I also, am a writer.
    Thank you.

    Reply
    • Lizzy Milani

      Writers have to stick together, right?! Grace and grace and grace, Coleene… for you and your friend. Relationships and seasons change, and it can be hard for us to love and let go. Can I encourage you to let your prayer lead you to action, too? You never know what a generous and compassionate and kind act will lead to. Much love, Liz. xo

      Reply
  2. Janet Robertson

    Lovely lovely hard words for my Monday morning. Yesterday I was also deeply humbled by the concept of “life sucks therefore you all owe me something”.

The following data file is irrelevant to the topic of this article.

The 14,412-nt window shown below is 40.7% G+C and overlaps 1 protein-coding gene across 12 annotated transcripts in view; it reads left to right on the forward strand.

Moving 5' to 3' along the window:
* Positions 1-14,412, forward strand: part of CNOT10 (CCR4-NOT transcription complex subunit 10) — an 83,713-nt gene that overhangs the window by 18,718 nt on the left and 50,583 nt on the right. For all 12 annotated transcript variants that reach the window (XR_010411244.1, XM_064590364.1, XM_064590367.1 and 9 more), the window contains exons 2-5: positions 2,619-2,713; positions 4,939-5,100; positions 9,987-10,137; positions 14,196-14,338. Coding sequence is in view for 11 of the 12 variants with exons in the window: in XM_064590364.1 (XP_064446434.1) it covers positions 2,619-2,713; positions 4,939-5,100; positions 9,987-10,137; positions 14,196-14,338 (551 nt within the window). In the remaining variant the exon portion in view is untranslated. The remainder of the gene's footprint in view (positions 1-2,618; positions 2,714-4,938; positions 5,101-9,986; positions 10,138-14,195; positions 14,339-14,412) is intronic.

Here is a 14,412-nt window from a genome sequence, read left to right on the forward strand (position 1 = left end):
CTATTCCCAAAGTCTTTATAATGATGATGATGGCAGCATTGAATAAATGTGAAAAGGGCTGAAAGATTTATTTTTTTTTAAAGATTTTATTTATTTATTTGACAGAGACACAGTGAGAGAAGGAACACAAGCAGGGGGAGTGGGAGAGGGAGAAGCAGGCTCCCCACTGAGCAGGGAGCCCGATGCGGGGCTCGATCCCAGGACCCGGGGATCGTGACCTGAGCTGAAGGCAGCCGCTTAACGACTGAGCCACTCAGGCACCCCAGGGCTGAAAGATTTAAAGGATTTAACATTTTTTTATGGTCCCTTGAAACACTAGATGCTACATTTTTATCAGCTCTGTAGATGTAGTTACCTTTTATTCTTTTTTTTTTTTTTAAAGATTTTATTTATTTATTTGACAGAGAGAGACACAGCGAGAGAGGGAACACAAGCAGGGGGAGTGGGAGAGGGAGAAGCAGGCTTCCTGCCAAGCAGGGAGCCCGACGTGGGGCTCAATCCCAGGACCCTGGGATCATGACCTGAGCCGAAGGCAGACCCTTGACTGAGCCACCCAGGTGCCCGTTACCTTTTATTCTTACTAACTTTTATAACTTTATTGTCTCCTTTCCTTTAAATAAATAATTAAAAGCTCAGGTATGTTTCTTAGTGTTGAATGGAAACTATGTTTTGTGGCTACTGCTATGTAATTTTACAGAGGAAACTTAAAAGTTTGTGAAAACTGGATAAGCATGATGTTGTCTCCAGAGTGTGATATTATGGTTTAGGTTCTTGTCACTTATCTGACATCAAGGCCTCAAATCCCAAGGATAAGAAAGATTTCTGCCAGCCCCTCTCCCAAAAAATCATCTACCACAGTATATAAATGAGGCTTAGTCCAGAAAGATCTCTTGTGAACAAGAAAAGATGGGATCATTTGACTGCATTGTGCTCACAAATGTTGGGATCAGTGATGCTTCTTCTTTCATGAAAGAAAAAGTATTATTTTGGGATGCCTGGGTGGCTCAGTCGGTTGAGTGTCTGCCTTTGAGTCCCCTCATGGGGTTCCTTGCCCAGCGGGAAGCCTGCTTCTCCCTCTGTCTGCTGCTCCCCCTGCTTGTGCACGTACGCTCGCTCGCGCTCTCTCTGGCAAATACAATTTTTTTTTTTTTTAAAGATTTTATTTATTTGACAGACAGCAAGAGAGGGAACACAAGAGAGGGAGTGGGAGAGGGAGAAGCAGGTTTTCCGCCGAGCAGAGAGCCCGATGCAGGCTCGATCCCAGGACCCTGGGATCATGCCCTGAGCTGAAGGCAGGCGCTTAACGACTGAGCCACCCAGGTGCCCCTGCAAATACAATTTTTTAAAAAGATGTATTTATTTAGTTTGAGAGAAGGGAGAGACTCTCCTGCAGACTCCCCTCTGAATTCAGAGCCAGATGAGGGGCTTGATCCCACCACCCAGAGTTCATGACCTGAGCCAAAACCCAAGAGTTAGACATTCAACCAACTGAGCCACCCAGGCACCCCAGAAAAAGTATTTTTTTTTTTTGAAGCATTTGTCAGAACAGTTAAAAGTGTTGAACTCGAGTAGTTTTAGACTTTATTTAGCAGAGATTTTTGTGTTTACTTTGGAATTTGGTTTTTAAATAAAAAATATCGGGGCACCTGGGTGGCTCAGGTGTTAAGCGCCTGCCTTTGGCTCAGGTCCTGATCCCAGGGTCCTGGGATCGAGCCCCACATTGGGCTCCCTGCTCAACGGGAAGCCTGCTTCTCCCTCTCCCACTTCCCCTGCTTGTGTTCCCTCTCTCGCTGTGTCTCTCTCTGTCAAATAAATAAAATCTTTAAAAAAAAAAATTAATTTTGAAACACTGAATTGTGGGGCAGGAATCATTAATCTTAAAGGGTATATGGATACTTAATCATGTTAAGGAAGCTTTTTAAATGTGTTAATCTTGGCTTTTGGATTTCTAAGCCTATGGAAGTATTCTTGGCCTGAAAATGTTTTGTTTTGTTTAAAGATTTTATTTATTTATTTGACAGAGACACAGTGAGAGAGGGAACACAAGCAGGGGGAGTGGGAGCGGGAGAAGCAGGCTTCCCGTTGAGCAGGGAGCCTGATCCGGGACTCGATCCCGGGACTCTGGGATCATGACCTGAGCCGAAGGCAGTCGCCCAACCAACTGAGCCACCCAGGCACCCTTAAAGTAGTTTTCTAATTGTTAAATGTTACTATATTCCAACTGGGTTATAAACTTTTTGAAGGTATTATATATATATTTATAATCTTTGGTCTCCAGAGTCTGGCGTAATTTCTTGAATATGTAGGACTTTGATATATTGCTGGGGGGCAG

As an adopted kid I've veered that way around “the bio siblings” I'm well known for having a good memory for trivial things and for other peoples stories, but last night I had to pray away a sternum clenching memory. Right now I'm seeing things through a “glass darkly” so it's good to be reminded of the present glory of this day. Thank you.

    Reply
    • Lizzy Milani

      Janet… as always… humbled that you journey with us, and praying for you on your journey. They were hard words for me to write, too. xoxo Liz.

      Reply